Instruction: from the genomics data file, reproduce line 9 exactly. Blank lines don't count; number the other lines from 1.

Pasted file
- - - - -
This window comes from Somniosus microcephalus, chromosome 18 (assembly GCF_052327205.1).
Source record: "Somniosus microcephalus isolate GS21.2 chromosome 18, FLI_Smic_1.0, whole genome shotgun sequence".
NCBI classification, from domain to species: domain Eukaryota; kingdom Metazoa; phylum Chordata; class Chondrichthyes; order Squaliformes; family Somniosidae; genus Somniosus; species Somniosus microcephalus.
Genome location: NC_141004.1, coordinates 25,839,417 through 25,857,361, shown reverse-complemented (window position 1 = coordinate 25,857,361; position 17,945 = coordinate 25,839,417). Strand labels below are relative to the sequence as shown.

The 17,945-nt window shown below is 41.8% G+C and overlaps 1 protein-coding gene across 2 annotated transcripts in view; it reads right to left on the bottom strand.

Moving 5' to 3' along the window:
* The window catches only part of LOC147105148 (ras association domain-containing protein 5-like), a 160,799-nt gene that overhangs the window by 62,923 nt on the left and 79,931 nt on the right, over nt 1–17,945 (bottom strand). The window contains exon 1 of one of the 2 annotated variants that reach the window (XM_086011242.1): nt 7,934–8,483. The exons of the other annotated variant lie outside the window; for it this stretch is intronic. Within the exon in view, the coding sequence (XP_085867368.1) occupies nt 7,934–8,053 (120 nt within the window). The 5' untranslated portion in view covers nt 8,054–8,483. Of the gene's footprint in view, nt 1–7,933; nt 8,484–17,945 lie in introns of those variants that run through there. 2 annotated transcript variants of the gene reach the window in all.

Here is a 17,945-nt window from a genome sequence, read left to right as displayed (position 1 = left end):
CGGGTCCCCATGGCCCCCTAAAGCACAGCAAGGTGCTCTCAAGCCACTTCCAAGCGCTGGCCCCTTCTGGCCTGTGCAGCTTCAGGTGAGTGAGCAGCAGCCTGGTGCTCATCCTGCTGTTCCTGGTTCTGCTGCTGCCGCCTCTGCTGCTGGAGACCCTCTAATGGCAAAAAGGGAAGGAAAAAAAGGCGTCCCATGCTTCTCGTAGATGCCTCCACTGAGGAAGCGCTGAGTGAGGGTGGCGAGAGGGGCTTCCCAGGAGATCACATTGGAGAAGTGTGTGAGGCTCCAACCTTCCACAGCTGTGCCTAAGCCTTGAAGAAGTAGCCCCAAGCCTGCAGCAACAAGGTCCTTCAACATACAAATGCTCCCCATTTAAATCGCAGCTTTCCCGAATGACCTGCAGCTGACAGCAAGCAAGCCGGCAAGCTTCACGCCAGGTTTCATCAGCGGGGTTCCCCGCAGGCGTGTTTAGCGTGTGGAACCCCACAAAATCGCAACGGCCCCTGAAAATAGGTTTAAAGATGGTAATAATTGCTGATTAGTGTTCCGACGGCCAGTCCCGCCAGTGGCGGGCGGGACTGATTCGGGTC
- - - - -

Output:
CGGGTCCCCATGGCCCCCTAAAGCACAGCAAGGTGCTCTCAAGCCACTTCCAAGCGCTGGCCCCTTCTGGCCTGTGCAGCTTCAGGTGAGTGAGCAGCAGCCTGGTGCTCATCCTGCTGTTCCTGGTTCTGCTGCTGCCGCCTCTGCTGCTGGAGACCCTCTAATGGCAAAAAGGGAAGGAAAAAAAGGCGTCCCATGCTTCTCGTAGATGCCTCCACTGAGGAAGCGCTGAGTGAGGGTGGCGAGAGGGGCTTCCCAGGAGATCACATTGGAGAAGTGTGTGAGGCTCCAACCTTCCACAGCTGTGCCTAAGCCTTGAAGAAGTAGCCCCAAGCCTGCAGCAACAAGGTCCTTCAACATACAAATGCTCCCCATTTAAATCGCAGCTTTCCCGAATGACCTGCAGCTGACAGCAAGCAAGCCGGCAAGCTTCACGCCAGGTTTCATCAGCGGGGTTCCCCGCAGGCGTGTTTAGCGTGTGGAACCCCACAAAATCGCAACGGCCCCTGAAAATAGGTTTAAAGATGGTAATAATTGCTGATTAGTGTTCCGACGGCCAGTCCCGCCAGTGGCGGGCGGGACTGATTCGGGTC